China

1,344,130,000
Beijing
ESA
None

China has the largest population in the world, currently at 1.3 billion people. It is also the second-largest country on earth. The economy has grown fast and is now the second largest on the planet. It is one of the oldest of the world’s civilisations dating back possibly to 2000 BC. The first unified Chinese state emerged as long ago as 221 BC, under the Qin dynasty. From 206 BC to 220 AD China was under the rule of the Han dynasty and China’s cultural identity is traced back to that time.

Powerful dynasties, including the Tang and the Song, followed and the latter was the first government in the world to use paper money. During this time the famous trade route, called the Silk Road, running through Central Asia, was established. In 1271 Kublai Khan and the Mongols took control of China and during his reign the merchant-explorer, Marco Polo, arrived from Europe.

The Ming dynasty took over in 1368 and ruled until 1644 when the Qing dynasty, commonly called the Manchu, came to power. During much of this period China was characterised by large populations, a rich and, by the standards of the time, a developed economy, and sometimes a powerful navy.

The rise of and expansion of the European powers increasingly affected China’s position and during the nineteenth century the country was on the defensive, epitomised by the two Opium Wars with Britain. A nationalist backlash developed, the most famous incidents being the Taiping Rebellion of 1851-1862, suppressed on behalf of the Chinese Emperor by the British General Charles Gordon, and the Boxer Rebellion in 1900, defeated by international intervention by all the then Great Powers. A number of these powers controlled ports along the Chinese coast, the most well-known being British-ruled Hong Kong.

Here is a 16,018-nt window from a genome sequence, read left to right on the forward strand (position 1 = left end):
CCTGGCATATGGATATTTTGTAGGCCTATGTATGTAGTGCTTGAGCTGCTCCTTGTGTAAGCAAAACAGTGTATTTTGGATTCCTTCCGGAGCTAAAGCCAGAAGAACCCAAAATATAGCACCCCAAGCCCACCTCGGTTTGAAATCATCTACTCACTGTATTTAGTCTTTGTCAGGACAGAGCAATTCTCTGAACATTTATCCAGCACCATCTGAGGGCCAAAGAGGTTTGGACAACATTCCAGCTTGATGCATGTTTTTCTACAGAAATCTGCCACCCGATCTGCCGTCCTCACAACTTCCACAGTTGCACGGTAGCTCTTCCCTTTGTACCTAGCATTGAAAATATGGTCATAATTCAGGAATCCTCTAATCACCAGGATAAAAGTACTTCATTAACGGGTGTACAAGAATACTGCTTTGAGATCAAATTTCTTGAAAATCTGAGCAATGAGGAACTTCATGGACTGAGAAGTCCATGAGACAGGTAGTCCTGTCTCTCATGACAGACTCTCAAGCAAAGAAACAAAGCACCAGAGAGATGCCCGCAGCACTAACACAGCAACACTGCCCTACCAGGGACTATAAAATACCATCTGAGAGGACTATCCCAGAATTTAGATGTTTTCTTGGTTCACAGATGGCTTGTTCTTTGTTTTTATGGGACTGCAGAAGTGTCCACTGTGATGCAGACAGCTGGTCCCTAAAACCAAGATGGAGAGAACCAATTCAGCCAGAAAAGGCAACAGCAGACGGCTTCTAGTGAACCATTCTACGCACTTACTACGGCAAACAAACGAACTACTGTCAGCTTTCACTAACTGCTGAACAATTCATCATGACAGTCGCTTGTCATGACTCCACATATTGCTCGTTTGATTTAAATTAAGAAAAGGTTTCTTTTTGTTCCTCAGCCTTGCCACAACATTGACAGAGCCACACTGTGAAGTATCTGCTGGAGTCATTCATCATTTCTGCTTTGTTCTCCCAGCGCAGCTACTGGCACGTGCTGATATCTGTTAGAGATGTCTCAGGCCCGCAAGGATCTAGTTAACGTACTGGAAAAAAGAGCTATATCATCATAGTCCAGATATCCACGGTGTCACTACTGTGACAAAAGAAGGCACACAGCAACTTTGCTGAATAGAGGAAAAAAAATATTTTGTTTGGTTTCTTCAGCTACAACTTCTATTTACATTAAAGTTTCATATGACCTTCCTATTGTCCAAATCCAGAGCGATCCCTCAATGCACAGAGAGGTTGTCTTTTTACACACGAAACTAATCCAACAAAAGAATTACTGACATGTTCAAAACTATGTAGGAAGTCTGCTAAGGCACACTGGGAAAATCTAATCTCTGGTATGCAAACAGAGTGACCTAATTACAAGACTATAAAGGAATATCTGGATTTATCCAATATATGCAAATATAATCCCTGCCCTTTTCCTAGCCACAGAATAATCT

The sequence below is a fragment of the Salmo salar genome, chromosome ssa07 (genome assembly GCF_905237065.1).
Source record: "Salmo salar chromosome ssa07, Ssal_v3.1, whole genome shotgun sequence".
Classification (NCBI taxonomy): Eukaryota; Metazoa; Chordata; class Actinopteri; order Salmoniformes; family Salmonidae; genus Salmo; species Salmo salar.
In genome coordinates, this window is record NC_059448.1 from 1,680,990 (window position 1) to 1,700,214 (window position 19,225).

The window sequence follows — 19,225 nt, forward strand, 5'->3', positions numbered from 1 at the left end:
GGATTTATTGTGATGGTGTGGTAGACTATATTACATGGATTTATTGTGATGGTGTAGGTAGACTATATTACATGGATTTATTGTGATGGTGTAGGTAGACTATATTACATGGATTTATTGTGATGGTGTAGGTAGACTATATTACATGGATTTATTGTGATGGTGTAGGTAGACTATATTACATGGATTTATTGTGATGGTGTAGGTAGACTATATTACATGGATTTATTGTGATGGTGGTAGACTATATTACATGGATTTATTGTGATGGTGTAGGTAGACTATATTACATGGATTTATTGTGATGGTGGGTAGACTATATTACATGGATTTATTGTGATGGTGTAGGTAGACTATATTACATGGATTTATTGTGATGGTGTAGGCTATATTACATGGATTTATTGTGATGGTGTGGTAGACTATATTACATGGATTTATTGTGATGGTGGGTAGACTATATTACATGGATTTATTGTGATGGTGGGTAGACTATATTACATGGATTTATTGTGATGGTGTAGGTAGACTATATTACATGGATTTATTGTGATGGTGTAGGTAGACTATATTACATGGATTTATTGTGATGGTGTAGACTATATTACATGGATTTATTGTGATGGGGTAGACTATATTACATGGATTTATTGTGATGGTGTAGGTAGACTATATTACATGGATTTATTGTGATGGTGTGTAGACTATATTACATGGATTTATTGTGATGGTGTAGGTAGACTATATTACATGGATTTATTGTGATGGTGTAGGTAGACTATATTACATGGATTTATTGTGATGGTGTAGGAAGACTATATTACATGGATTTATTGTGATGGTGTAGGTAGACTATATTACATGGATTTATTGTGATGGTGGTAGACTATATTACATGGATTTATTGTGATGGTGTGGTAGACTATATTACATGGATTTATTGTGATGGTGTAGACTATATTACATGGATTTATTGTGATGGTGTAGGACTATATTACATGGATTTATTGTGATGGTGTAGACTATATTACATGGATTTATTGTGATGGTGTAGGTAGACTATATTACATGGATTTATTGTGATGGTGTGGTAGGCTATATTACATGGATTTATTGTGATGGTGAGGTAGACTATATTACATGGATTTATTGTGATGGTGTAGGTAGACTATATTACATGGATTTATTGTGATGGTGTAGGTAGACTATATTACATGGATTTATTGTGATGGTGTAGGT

In addition China was confronted by a Westernised Japan who defeated China in a war in 1894-1895.The continued slide in China’s power to resist outside encroachments continued under the Empress Cixi, who acted as Regent, until her death in 1908. In 1912 the child Emperor, Puyi, later subject of Bernardo Bertolluci’s 1987 film The Last Emperor, was deposed and what was perhaps the world’s oldest empire came to an end.

A republic was proclaimed under Sun Yat-sen but General Yuan Shikai, who later tried to make himself Emperor in 1915, took power until his death in 1916. Deep divisions emerged in the country and Chiang Kai-shek became the principal leader of the nationalist Kuomintang party which tried to unify the country. This was a period of civil war with warlords controlling parts of the country and the establishment of the Chinese Communist Party which commenced its long struggle against the Kuomintang for control of China.

However, external dangers also existed with the Japanese invading the semi-independent Chinese province of Manchuria in 1931, where they installed Puyi as puppet Emperor, and then attacking China itself in 1937. To resist this invasion the Communists and the Kuomintang called a truce and fought the Japanese.

On Japan’s defeat in 1945 their struggle resumed culminating in the defeat of Chiang Kai-shek, his retreat to Taiwan and the proclamation of the People’s Republic of China on 1 October 1949 by the Communist leader, Mao Zedong.